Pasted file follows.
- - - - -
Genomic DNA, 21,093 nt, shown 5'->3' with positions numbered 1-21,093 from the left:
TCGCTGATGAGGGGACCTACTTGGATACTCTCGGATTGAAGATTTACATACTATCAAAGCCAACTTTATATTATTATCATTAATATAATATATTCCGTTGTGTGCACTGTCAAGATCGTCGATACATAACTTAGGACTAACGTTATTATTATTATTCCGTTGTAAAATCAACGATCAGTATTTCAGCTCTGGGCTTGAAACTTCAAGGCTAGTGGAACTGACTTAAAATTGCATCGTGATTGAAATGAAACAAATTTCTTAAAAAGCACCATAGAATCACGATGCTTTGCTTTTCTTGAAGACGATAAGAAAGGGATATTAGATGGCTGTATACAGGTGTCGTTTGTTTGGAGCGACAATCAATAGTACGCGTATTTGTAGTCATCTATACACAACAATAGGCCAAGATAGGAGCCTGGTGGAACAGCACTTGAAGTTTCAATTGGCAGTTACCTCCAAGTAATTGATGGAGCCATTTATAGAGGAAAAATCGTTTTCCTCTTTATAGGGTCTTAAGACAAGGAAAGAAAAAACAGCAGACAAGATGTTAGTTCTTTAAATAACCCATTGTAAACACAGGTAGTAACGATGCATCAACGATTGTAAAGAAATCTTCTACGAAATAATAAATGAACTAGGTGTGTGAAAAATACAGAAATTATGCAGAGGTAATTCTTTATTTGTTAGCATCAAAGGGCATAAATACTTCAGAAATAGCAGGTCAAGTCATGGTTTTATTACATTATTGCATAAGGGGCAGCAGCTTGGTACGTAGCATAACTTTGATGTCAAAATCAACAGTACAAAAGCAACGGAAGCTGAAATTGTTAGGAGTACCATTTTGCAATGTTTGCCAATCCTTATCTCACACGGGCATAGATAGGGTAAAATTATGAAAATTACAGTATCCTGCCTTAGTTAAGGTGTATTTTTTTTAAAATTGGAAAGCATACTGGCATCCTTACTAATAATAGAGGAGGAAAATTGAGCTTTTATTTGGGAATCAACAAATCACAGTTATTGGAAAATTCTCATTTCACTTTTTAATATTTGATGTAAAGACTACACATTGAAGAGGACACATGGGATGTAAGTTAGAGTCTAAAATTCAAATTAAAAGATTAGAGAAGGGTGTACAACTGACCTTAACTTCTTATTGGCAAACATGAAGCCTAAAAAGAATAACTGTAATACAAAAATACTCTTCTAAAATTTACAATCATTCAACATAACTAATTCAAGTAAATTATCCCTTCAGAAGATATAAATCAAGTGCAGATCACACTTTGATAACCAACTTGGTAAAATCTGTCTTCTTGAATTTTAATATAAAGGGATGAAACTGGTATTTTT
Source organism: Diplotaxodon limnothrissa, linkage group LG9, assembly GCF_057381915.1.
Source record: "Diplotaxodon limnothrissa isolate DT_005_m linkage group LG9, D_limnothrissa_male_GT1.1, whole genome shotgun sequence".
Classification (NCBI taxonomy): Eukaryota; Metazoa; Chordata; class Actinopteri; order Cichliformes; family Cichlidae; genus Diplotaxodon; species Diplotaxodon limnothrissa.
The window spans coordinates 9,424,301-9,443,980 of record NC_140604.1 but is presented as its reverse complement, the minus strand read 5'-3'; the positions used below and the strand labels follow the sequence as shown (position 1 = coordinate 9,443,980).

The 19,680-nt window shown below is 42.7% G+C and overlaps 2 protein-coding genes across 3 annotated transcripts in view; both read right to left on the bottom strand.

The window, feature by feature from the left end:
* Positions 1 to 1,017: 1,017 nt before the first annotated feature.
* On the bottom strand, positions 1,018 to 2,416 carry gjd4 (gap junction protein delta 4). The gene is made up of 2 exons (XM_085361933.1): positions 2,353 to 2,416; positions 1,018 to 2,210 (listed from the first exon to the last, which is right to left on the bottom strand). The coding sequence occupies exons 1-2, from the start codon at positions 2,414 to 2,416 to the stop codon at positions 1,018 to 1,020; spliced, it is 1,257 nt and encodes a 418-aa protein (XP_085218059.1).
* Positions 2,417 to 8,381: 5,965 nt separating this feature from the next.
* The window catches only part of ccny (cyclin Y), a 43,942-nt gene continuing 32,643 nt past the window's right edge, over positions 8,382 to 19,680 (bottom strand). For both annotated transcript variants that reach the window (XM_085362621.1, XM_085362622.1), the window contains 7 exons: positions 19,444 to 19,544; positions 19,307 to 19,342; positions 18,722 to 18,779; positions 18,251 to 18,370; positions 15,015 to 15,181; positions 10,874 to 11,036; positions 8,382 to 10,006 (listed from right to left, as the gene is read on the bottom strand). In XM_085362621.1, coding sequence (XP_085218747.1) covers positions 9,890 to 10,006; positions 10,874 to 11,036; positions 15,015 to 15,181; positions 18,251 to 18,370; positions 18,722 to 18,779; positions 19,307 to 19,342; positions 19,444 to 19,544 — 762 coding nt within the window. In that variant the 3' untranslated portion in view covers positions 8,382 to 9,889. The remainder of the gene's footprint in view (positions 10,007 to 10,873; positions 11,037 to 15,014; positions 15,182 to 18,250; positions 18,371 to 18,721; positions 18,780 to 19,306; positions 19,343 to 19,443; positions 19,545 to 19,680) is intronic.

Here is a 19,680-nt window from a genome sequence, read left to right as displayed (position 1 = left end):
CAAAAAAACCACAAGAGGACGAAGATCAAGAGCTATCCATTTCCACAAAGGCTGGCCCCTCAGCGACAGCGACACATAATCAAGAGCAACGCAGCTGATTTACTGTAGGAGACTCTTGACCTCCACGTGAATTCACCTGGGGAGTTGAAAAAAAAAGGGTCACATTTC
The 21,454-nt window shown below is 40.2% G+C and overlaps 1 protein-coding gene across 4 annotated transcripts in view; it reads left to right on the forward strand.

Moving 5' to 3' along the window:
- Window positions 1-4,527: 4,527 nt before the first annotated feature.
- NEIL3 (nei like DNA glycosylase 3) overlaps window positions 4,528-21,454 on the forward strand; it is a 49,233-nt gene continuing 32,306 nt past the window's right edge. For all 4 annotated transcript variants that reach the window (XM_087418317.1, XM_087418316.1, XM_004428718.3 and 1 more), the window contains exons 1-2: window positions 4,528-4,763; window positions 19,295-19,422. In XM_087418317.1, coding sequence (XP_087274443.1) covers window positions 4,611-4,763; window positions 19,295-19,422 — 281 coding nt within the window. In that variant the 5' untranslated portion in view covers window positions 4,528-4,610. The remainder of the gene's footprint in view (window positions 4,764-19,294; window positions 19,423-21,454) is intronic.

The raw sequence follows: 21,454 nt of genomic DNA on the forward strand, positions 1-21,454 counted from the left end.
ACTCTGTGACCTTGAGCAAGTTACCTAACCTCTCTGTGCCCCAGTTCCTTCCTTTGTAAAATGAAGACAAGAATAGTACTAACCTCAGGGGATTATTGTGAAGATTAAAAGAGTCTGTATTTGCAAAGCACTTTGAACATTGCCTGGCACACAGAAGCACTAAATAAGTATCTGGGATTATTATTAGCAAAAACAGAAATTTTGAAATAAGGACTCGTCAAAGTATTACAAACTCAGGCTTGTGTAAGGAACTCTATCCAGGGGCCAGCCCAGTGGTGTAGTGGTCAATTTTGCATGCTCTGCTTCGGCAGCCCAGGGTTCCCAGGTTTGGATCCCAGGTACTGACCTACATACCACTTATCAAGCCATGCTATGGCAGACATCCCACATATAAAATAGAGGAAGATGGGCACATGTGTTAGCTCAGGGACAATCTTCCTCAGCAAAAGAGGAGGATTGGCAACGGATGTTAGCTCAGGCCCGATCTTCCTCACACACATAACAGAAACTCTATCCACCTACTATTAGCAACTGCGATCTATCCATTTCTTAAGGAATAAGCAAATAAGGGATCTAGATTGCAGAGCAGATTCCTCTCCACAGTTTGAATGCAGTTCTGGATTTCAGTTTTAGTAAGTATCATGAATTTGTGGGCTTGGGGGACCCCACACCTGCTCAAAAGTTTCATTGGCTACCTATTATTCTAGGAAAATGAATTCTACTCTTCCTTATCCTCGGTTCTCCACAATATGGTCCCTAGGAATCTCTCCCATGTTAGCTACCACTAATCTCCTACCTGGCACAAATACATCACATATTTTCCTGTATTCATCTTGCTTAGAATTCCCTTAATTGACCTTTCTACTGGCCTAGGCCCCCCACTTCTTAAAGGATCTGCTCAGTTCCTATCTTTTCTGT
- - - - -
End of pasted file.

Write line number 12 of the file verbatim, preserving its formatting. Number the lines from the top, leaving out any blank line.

* The window catches only part of ccny (cyclin Y), a 43,942-nt gene continuing 32,643 nt past the window's right edge, over positions 8,382 to 19,680 (bottom strand). For both annotated transcript variants that reach the window (XM_085362621.1, XM_085362622.1), the window contains 7 exons: positions 19,444 to 19,544; positions 19,307 to 19,342; positions 18,722 to 18,779; positions 18,251 to 18,370; positions 15,015 to 15,181; positions 10,874 to 11,036; positions 8,382 to 10,006 (listed from right to left, as the gene is read on the bottom strand). In XM_085362621.1, coding sequence (XP_085218747.1) covers positions 9,890 to 10,006; positions 10,874 to 11,036; positions 15,015 to 15,181; positions 18,251 to 18,370; positions 18,722 to 18,779; positions 19,307 to 19,342; positions 19,444 to 19,544 — 762 coding nt within the window. In that variant the 3' untranslated portion in view covers positions 8,382 to 9,889. The remainder of the gene's footprint in view (positions 10,007 to 10,873; positions 11,037 to 15,014; positions 15,182 to 18,250; positions 18,371 to 18,721; positions 18,780 to 19,306; positions 19,343 to 19,443; positions 19,545 to 19,680) is intronic.